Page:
FAR Awards Mathevosian Scholarships to 12 New University Students

PRESS RELEASE
Fund for Armenian Relief
630 Second Avenue, New York, NY 10016
Contact: Edina N. Bobelian
Tel: (212) 889-5150; Fax: (212) 889-4849
E-mail: [email protected]
Website:

October 20, 2004
____________________

FAR AWARDS 12 NEW MATHEVOSIAN SCHOLARSHIPS
University Students Look to the Future With Hope and Promise

On September 10, 2004, in joy and in disbelief, 12 university students
arrived at the FAR offices in Yerevan to be awarded Mathevosian
Scholarships. Selected out of 49 applicants from Yerevan and the
provinces of Shirak, Ararat, Armavir, Gegharkunik, Kotayk Tavush, Vayots
Dzor and Syunik, they signed their contracts and hugged each other when
they realized their 10-day ordeal had been resolved!

For two weeks, these 12 youngsters from low-income families in Yerevan,
Gyumri and the village of Chambarak stressed over whether they would be
able to matriculate and attend classes in the university program to
which they had been admitted. In Armenia, students must pass an
entrance exam to be admitted to university. Those with the highest
entrance exam scores qualify to attend for free. All others must pay
tuition fees (approximately $2000 annually). In a country where the
average monthly income is about $75, university tuition for many
families is prohibitive.

These 12 Mathevosian Scholars earned high grades in school and on their
university entrance exams, but just missed the cut for tuition-free
education. Ani Antonyan, 17, from Yerevan said, “when I learned I was
admitted to the economics department at Yerevan State University but
that I scored 57 instead of 58 [the target score to waive tuition fees],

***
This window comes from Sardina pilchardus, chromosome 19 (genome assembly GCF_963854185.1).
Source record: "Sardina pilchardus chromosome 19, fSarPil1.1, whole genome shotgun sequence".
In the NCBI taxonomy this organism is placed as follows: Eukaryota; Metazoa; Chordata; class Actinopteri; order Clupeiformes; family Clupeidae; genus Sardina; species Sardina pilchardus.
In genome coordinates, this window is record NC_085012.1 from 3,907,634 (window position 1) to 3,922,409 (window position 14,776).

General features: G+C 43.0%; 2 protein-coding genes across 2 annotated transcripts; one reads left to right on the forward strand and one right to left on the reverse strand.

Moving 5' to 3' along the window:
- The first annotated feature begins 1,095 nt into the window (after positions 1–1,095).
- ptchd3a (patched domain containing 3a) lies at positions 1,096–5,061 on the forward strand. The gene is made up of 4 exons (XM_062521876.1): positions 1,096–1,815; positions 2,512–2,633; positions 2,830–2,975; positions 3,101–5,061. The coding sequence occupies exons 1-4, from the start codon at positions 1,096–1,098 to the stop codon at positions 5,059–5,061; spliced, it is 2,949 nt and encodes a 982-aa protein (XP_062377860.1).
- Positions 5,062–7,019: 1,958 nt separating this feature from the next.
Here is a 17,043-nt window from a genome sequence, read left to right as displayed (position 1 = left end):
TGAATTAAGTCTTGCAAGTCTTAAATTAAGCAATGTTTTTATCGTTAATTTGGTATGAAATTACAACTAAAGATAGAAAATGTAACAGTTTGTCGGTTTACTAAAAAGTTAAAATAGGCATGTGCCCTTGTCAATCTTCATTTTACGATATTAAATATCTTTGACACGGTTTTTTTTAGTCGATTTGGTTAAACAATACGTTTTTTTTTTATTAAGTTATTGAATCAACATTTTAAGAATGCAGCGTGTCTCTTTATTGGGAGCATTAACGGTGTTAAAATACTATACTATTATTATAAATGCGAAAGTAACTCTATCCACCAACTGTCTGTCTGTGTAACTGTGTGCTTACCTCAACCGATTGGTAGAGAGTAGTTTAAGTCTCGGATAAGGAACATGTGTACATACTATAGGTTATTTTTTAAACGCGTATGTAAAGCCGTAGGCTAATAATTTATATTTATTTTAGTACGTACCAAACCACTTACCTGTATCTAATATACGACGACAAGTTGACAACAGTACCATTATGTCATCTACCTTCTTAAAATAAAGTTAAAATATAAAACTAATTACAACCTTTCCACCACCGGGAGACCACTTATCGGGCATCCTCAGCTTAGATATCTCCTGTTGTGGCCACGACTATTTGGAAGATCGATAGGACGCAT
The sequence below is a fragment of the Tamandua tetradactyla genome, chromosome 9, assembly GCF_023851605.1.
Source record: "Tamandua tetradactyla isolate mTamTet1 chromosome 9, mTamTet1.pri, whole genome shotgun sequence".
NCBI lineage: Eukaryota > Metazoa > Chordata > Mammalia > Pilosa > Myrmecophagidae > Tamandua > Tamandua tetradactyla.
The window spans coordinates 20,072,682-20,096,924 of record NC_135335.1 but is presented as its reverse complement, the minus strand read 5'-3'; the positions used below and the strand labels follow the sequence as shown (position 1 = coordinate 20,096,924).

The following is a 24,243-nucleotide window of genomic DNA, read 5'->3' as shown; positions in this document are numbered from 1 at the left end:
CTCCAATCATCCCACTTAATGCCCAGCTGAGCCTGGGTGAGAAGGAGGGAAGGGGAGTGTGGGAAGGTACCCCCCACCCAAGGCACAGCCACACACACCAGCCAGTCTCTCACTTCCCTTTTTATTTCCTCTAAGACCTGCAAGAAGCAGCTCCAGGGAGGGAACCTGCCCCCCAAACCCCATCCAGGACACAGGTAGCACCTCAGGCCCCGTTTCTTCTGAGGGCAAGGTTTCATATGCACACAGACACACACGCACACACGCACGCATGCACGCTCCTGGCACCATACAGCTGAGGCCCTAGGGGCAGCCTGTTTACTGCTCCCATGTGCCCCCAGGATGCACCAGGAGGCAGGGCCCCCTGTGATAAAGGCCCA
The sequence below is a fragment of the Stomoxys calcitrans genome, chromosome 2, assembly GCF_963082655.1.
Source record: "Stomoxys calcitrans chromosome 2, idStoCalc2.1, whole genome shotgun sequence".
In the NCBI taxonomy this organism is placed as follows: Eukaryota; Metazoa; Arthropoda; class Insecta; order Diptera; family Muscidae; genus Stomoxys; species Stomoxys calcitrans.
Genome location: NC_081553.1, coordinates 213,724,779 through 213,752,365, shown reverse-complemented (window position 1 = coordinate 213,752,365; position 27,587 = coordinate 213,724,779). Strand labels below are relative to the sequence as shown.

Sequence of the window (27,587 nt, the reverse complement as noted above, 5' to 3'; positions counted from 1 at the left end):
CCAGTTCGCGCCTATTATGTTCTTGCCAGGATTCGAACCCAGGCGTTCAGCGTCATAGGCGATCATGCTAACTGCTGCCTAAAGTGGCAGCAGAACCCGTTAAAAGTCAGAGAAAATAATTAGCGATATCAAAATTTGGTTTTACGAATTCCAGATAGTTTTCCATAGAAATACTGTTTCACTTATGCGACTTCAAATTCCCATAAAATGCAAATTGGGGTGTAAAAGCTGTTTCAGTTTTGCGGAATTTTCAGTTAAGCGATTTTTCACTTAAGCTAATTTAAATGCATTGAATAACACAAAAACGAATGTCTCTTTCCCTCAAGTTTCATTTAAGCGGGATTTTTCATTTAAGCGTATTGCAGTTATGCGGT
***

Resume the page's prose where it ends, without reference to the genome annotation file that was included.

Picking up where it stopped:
I was extremely disappointed. My mother cannot afford to pay for my
studies.” Barely six months old when her father deserted their family
and disappeared, Ani was raised by her mother who is currently
unemployed. “I saw hope when I read the FAR announcement about the
Mathevosian Scholarship Program posted on the university bulletin board.
I applied immediately, passed the competition, and I feel happy now.”

This 2004-2005 academic year, the Mathevosian Scholarship Program will
provide financial aid for 57 students from different provinces of
Armenia to pursue their higher studies. The 12 newest Mathevosian
Scholars will be studying economics, linguistics, international
relations, journalism, and computer programming at Yerevan State
University, Yerevan State Institute of Economics and Yerevan State
Engineering University. Computer programming is the latest addition to
the list of qualifying majors for a Mathevosian Scholarship.

“I believe in miracles now,” said Armen Avetisyan, 17. The Gyumri
native, who studied at Lansing High School in Michigan last year thanks
to a scholarship from the American Councils FLEX Program, had hoped to
score high enough on the entrance exam be admitted to university
tuition-free. “When I failed, I lost all hope and was preparing to
return to Gyumri. I planned on retaking the entrance exams again next